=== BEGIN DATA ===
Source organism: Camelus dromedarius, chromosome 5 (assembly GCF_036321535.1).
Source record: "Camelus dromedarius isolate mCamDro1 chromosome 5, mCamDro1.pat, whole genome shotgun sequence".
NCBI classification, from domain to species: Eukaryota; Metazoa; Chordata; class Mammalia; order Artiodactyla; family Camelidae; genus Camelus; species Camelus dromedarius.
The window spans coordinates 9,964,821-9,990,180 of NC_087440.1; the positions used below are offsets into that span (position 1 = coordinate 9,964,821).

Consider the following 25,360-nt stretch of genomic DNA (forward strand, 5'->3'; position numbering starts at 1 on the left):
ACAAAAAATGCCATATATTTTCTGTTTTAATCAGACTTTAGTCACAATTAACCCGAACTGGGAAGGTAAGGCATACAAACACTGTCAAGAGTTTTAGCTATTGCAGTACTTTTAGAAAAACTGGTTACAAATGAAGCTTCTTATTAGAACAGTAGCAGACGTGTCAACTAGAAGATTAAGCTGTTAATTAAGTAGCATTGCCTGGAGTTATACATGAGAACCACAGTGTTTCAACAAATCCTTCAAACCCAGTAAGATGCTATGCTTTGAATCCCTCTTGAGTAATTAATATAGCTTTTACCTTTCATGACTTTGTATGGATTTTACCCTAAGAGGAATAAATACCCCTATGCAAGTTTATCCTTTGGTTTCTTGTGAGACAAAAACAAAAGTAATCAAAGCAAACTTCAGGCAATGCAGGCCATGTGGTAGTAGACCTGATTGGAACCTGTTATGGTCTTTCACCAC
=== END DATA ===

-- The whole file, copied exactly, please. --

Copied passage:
Source organism: Camelus dromedarius, chromosome 5 (assembly GCF_036321535.1).
Source record: "Camelus dromedarius isolate mCamDro1 chromosome 5, mCamDro1.pat, whole genome shotgun sequence".
NCBI classification, from domain to species: Eukaryota; Metazoa; Chordata; class Mammalia; order Artiodactyla; family Camelidae; genus Camelus; species Camelus dromedarius.
The window spans coordinates 9,964,821-9,990,180 of NC_087440.1; the positions used below are offsets into that span (position 1 = coordinate 9,964,821).

Consider the following 25,360-nt stretch of genomic DNA (forward strand, 5'->3'; position numbering starts at 1 on the left):
ACAAAAAATGCCATATATTTTCTGTTTTAATCAGACTTTAGTCACAATTAACCCGAACTGGGAAGGTAAGGCATACAAACACTGTCAAGAGTTTTAGCTATTGCAGTACTTTTAGAAAAACTGGTTACAAATGAAGCTTCTTATTAGAACAGTAGCAGACGTGTCAACTAGAAGATTAAGCTGTTAATTAAGTAGCATTGCCTGGAGTTATACATGAGAACCACAGTGTTTCAACAAATCCTTCAAACCCAGTAAGATGCTATGCTTTGAATCCCTCTTGAGTAATTAATATAGCTTTTACCTTTCATGACTTTGTATGGATTTTACCCTAAGAGGAATAAATACCCCTATGCAAGTTTATCCTTTGGTTTCTTGTGAGACAAAAACAAAAGTAATCAAAGCAAACTTCAGGCAATGCAGGCCATGTGGTAGTAGACCTGATTGGAACCTGTTATGGTCTTTCACCAC